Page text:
Wednesday, January 12, 2011

A Spirituality for Our Times

I just finished reading Archbishop Oscar Romero: A Disciple Who Revealed the Glory of God by Damian Zynda, a friend of mine in Rochester. This a creative approach that seeks to develop a spirituality of conversion which is apt for our post-modern age. She uses Romero's life, the theology of Irenaeus, and the insights of psychotherapy to explicate this spirituality. Many of us know of Oscar Romero and his heroic stand for the ordinary people of El Salvador but few of us know of his life long struggle to respond to the call to discipleship, particularly within his obsessive compulsive personality disorder.

Again and again she makes the point that we are called to respond to the presence of God in our lives exactly as they really are, with all the enormous possibilities of human existence and with all the wounds that inevitably are part of our lives as well. It is surprising how apt the thoughts of Irenaeus--the second century pastoral theologian--are to our contemporary existence.

The final chapter presents her conclusions about a contemporary spirituality of conversion. It might be tempting to just read that chapter but one needs to work through the biography of Romero, the insights of Irenaeus, an understanding of the impact of his diagnosed OCPD, and Romero's spiritual journey, all contained in the first four chapters. Only after that work does the final summary have its full impact.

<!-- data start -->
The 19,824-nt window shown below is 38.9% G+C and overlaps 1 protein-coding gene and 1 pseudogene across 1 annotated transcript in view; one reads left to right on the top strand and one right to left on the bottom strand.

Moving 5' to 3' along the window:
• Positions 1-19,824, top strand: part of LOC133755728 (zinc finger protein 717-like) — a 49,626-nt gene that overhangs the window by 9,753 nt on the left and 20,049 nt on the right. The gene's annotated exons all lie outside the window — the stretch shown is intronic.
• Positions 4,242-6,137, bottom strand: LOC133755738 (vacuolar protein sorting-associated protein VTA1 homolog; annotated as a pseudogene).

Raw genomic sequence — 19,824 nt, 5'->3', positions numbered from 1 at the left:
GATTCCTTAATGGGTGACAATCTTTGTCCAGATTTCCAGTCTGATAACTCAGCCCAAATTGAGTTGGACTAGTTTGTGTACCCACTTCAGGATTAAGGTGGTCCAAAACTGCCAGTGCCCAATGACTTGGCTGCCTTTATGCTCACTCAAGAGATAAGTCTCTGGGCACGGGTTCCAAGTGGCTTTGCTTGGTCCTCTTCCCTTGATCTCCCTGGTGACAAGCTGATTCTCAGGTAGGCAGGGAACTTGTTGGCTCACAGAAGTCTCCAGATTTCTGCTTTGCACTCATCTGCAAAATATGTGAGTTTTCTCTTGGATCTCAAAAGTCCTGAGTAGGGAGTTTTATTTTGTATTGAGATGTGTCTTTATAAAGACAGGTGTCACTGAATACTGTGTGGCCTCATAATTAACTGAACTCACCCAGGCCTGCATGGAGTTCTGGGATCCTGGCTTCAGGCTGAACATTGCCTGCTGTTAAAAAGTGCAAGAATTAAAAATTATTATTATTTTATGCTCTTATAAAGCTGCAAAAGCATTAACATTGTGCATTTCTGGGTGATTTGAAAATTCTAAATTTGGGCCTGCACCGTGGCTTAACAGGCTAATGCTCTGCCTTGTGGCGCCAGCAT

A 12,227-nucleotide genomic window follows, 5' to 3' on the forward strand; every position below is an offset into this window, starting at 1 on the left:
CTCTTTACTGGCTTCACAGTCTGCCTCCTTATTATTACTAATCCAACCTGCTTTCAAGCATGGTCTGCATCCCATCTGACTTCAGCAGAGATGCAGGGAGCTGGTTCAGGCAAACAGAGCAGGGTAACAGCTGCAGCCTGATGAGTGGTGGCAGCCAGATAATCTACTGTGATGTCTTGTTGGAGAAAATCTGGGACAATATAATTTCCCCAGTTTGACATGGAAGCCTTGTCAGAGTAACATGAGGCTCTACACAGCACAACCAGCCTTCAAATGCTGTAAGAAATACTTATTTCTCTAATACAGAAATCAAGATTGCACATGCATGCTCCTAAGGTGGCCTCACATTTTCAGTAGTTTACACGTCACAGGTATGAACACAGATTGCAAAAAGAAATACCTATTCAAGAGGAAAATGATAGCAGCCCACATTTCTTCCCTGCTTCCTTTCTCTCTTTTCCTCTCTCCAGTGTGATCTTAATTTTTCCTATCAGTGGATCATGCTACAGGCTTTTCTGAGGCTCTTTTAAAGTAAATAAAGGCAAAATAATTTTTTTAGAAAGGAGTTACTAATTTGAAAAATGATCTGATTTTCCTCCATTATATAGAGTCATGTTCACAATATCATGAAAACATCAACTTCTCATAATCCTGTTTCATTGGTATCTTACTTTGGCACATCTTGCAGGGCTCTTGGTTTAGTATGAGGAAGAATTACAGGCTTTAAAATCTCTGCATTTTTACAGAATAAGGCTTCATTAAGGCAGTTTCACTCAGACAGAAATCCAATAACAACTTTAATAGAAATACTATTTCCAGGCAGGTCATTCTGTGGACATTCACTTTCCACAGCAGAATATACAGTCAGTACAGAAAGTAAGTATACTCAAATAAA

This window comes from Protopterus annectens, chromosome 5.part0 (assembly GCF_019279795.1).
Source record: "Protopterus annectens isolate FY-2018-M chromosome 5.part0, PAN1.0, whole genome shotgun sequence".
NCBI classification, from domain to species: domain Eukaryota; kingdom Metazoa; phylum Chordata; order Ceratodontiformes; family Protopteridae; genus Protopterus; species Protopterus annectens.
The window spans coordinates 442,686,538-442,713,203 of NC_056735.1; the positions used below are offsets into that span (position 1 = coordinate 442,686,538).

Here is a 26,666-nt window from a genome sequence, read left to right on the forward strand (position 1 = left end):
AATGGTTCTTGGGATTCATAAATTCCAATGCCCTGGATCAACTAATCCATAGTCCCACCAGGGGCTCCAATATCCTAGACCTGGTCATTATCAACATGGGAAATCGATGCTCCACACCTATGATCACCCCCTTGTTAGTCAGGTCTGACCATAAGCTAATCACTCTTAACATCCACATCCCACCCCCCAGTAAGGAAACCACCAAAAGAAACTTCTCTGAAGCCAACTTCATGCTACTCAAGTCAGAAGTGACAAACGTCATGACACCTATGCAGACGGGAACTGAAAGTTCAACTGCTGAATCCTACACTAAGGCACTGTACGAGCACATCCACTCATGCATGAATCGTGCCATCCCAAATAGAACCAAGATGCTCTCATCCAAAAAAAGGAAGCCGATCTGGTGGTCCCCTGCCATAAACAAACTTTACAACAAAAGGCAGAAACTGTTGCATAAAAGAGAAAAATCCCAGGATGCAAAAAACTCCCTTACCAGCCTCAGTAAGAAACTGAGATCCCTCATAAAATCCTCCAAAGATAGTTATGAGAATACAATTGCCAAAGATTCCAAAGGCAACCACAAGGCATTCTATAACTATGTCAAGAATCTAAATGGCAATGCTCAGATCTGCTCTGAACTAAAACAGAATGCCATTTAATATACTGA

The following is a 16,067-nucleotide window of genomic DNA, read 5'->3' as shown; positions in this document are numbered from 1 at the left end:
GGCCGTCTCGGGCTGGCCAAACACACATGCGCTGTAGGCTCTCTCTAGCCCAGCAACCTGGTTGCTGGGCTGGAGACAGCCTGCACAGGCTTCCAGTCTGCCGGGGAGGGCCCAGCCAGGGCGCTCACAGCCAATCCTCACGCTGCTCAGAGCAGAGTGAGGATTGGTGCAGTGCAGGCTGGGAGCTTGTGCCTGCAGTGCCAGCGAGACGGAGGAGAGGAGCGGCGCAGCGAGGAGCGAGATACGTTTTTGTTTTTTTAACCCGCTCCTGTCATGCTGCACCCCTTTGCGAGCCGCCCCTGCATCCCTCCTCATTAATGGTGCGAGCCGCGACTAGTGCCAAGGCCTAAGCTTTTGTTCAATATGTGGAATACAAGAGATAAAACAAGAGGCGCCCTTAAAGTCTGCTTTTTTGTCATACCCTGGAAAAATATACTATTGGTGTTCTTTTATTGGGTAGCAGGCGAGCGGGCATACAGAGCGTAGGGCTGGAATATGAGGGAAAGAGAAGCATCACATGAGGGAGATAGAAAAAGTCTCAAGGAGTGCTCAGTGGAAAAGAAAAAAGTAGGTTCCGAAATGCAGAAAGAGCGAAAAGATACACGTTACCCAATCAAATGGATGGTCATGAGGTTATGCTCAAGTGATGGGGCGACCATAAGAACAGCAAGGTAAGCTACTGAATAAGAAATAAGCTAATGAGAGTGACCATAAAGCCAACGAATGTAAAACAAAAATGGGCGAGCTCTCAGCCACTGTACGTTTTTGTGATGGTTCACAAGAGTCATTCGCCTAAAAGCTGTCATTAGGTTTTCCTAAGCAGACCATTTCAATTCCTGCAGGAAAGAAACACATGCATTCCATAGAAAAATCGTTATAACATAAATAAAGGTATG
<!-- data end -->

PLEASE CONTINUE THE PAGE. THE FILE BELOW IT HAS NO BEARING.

Following Irenaeus, Zynda views conversion as a process of growth toward full realization of our humanity and autonomy. It is not a one-time event but an ongoing, life-long process of becoming who we already and really are. It is important to understand that this growth and the response to the call to conversion from God takes place within the actual realities of humanity, warts and all. Thus the traditional view of conversion as a movement from sinfulness to holiness is not a helpful or accurate stance. It is a movement toward wholeness and authenticity.

A spirituality that supports such a conversion would be very different from the spirituality that most of us were taught or have heard of. It is not a spirituality built around formal prayers and religious practices but rather around more interior processes. The final two paragraphs summarize her conclusions:

Because it has relevance to postmodern Christians, a spirituality of conversion is a dynamic path to holiness. Formed through personal contemplative payer and communal worship in the liturgy of the Word and Eucharist, an asceticism that promotes solidarity with those who suffer, and the constant discernment of spirits with and among the loving community disciples, a spirituality of conversion transforms disciples into the likeness of the Son of God. Embracing the struggle to be obedient to the grace of conversion, we are, throughout life, nudged deeper into the vision of God and the fullness of our endowed potentials.
Thus, in the fullness of our humanity and divinity, we too reflect, as did Oscar Romero, the glory of God.

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